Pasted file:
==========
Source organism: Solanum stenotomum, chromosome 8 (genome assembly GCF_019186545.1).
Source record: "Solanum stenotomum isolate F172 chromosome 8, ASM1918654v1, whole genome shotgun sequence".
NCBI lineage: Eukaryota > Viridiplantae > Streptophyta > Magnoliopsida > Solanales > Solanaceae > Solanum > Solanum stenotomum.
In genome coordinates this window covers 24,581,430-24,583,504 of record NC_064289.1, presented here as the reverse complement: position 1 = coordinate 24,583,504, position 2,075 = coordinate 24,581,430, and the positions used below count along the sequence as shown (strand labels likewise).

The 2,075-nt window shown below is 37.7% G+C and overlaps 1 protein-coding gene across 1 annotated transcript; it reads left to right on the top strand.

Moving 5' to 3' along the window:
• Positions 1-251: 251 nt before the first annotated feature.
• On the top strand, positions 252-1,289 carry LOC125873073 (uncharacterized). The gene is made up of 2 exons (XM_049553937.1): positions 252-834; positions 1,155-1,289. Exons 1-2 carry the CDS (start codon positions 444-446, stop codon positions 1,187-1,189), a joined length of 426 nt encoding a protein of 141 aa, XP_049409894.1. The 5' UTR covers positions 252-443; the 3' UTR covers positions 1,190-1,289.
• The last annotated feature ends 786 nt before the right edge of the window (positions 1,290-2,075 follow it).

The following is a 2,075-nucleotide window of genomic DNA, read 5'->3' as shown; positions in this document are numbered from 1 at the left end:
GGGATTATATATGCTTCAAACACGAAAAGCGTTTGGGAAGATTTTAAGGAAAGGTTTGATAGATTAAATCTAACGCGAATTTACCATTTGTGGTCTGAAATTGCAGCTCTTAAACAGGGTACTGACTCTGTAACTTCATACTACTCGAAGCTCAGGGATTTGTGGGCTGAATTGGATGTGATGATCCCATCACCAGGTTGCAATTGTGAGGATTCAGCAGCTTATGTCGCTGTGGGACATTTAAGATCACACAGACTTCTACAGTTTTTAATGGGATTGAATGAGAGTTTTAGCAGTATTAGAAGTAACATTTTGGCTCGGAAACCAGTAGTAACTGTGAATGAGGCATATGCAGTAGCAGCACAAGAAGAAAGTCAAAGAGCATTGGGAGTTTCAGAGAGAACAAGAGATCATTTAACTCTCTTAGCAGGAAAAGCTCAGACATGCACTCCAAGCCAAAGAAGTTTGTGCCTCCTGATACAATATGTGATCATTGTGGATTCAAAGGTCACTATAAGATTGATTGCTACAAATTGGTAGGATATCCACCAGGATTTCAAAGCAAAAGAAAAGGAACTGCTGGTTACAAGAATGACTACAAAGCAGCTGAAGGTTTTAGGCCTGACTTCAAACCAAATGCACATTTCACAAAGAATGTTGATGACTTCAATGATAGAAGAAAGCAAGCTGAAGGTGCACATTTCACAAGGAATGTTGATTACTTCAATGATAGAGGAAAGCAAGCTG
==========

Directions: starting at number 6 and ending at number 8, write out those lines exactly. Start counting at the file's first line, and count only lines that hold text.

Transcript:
Moving 5' to 3' along the window:
• Positions 1-251: 251 nt before the first annotated feature.
• On the top strand, positions 252-1,289 carry LOC125873073 (uncharacterized). The gene is made up of 2 exons (XM_049553937.1): positions 252-834; positions 1,155-1,289. Exons 1-2 carry the CDS (start codon positions 444-446, stop codon positions 1,187-1,189), a joined length of 426 nt encoding a protein of 141 aa, XP_049409894.1. The 5' UTR covers positions 252-443; the 3' UTR covers positions 1,190-1,289.